The 2021 Hydropower Status Report states that in 2020, the hydropower industry produced 4,370 TW of clean electricity. With 370 GW of installed capabilities, China was in the lead, followed by Brazil with 109 GW and the United States with 102 GW. Most importantly, the process of producing energy is improving as a result of the quick advancements in energy technology. The capacity of the world’s hydropower plants increased by 15.6 GW in 2019, 21 GW in 2020, and is expected to increase virtually linearly during the ensuing few years. But let’s look at both the benefits and drawbacks of a hydroelectric plant since there are two sides to every story.
Benefits of hydroelectric plants
We’ll begin with the advantages. The following are some noteworthy benefits of hydroelectric power:
Both renewable and zero-emission
A renewable source of energy is hydroelectricity. In other words, the power generation continues as long as the water is moving through the system. Furthermore, there aren’t any unfavourable byproducts, waste (which is one of nuclear energy’s main drawbacks), or greenhouse gases like nitrous oxide, tropospheric ozone, methane, or freons. There are many benefits to renewable energy, as well as some drawbacks.
Power output is consistent.
We brought up solar power to highlight the crucial distinction. Hydro power plants can run continuously, unlike solar power generators because they don’t rely on the night-and-day cycle and are therefore dispatchable energy sources. The hydropower output can also be adjusted by employing turbines to slow down or speed up the water flow. Major electrical disruptions or outages can have a negative financial and productivity impact. The backup power can reduce these effects. Furthermore, when the system isn’t continuously stressed to the brink of failure, problems occur less frequently. The “lifespan” of hydroelectric facilities is between 50 and 100 years. Therefore, the advantages of hydro technology can easily outweigh those of solar energy.
The operation is economical.
Pumped hydroelectric energy storage, or PHES, is used by hydropower plants to balance loads and increase financial efficiency. To be clear, hydroelectric energy can be stored as potential gravitational energy and transferred from a reservoir at a lower height to one at a higher elevation. Pumps that behave in this way typically only run at odd times. The pumped water is released through the turbines when there is a requirement to fulfil peak energy demands, producing additional electricity. Despite the fact that plants are now energy consumers as well as generators, they nevertheless generate money by charging more for electricity during peak times. Additionally, PHES can accept excess traditional energy output, such coal, as well as energy from other renewable sources, including solar, wind, and nuclear energy.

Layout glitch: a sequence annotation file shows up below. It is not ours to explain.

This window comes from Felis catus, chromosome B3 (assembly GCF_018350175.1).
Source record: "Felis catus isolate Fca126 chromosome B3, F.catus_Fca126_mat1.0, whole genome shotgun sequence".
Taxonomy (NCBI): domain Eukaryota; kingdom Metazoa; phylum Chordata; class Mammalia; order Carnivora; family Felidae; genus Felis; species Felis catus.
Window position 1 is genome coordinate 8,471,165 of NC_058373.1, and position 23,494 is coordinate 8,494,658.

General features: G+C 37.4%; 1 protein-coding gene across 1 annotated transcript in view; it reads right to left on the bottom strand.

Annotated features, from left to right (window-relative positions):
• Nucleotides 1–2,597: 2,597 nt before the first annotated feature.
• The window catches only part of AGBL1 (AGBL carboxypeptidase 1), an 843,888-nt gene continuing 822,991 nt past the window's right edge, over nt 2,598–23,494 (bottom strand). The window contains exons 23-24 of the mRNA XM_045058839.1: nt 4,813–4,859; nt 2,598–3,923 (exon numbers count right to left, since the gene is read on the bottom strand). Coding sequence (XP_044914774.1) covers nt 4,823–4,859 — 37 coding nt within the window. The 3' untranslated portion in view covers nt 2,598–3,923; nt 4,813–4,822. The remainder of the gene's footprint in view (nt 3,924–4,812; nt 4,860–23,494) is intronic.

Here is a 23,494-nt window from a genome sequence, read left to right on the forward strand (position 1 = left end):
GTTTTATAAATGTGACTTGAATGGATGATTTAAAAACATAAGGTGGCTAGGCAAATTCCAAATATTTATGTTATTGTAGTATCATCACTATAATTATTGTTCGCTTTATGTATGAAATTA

Makes synthetic lakes
Hydropower plants can be built on natural or man-made bodies of water, typically rivers, by building dams. Mega-dam construction is also planned for the sea. Whatever the reason, they result in the development of artificial lakes. From a strictly naturalistic perspective, it encourages the introduction or proliferation of new plant and fish species, and indirectly, it expands the woodland area and generates richer vegetation, which improves animal habitats, particularly for birds.
Helps the surrounding area develop
The construction of hydroelectric facilities improves the local economy. The nation must first create the necessary transportation infrastructure if it doesn’t already exist. The accommodation for everyone involved in construction comes next, and when hydro plant workers arrive, this frequently leads to the establishment or growth of a local hamlet or town. Additionally, the reservoir of the plant, such as the man-made lake, frequently attracts tourists to the nation and inspires the development of parks, boating, fishing, and hiking paths, among other amenities.
Offers further advantages to humanity
In addition to producing electricity, hydropower facilities can support irrigation during extended droughts. By draining marshy ground, building a dam over a body of water also aids in flood prevention or control. Rivers and man-made lakes can provide supply pure drinking and washing water. The sea dams, as a last megaproject, have the potential to dramatically increase power generation while mitigating the effects of climate change.